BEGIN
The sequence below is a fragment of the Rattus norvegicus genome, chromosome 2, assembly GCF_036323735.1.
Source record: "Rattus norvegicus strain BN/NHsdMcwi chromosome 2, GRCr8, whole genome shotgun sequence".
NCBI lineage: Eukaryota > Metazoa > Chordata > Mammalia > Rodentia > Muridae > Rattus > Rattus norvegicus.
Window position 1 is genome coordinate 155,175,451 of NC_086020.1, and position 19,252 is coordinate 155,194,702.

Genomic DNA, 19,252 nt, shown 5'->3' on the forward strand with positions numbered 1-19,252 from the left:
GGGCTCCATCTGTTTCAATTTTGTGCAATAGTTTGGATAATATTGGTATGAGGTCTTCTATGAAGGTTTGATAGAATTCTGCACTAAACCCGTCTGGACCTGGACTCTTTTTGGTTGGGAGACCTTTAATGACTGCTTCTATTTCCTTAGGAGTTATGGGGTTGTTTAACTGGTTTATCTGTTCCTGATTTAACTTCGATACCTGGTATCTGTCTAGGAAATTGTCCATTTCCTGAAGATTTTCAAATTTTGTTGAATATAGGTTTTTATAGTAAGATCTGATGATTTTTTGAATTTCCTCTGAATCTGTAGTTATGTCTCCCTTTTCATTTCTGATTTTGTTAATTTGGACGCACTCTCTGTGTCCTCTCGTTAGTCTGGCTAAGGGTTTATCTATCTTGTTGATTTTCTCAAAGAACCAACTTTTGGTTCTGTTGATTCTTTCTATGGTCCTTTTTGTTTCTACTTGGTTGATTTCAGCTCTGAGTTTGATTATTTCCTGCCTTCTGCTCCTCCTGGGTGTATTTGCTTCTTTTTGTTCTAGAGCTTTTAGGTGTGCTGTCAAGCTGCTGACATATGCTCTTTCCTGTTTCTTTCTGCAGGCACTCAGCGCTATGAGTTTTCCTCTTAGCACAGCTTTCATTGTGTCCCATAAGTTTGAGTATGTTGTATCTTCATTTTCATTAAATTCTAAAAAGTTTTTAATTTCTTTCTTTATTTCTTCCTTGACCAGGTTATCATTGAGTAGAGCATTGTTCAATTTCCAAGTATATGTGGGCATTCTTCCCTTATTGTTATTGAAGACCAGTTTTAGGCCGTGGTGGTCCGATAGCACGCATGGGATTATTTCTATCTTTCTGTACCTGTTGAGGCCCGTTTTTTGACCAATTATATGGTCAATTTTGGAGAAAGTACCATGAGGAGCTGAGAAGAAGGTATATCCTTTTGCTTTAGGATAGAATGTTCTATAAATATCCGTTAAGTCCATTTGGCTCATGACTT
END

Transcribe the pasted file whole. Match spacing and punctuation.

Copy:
The sequence below is a fragment of the Rattus norvegicus genome, chromosome 2, assembly GCF_036323735.1.
Source record: "Rattus norvegicus strain BN/NHsdMcwi chromosome 2, GRCr8, whole genome shotgun sequence".
NCBI lineage: Eukaryota > Metazoa > Chordata > Mammalia > Rodentia > Muridae > Rattus > Rattus norvegicus.
Window position 1 is genome coordinate 155,175,451 of NC_086020.1, and position 19,252 is coordinate 155,194,702.

Genomic DNA, 19,252 nt, shown 5'->3' on the forward strand with positions numbered 1-19,252 from the left:
GGGCTCCATCTGTTTCAATTTTGTGCAATAGTTTGGATAATATTGGTATGAGGTCTTCTATGAAGGTTTGATAGAATTCTGCACTAAACCCGTCTGGACCTGGACTCTTTTTGGTTGGGAGACCTTTAATGACTGCTTCTATTTCCTTAGGAGTTATGGGGTTGTTTAACTGGTTTATCTGTTCCTGATTTAACTTCGATACCTGGTATCTGTCTAGGAAATTGTCCATTTCCTGAAGATTTTCAAATTTTGTTGAATATAGGTTTTTATAGTAAGATCTGATGATTTTTTGAATTTCCTCTGAATCTGTAGTTATGTCTCCCTTTTCATTTCTGATTTTGTTAATTTGGACGCACTCTCTGTGTCCTCTCGTTAGTCTGGCTAAGGGTTTATCTATCTTGTTGATTTTCTCAAAGAACCAACTTTTGGTTCTGTTGATTCTTTCTATGGTCCTTTTTGTTTCTACTTGGTTGATTTCAGCTCTGAGTTTGATTATTTCCTGCCTTCTGCTCCTCCTGGGTGTATTTGCTTCTTTTTGTTCTAGAGCTTTTAGGTGTGCTGTCAAGCTGCTGACATATGCTCTTTCCTGTTTCTTTCTGCAGGCACTCAGCGCTATGAGTTTTCCTCTTAGCACAGCTTTCATTGTGTCCCATAAGTTTGAGTATGTTGTATCTTCATTTTCATTAAATTCTAAAAAGTTTTTAATTTCTTTCTTTATTTCTTCCTTGACCAGGTTATCATTGAGTAGAGCATTGTTCAATTTCCAAGTATATGTGGGCATTCTTCCCTTATTGTTATTGAAGACCAGTTTTAGGCCGTGGTGGTCCGATAGCACGCATGGGATTATTTCTATCTTTCTGTACCTGTTGAGGCCCGTTTTTTGACCAATTATATGGTCAATTTTGGAGAAAGTACCATGAGGAGCTGAGAAGAAGGTATATCCTTTTGCTTTAGGATAGAATGTTCTATAAATATCCGTTAAGTCCATTTGGCTCATGACTT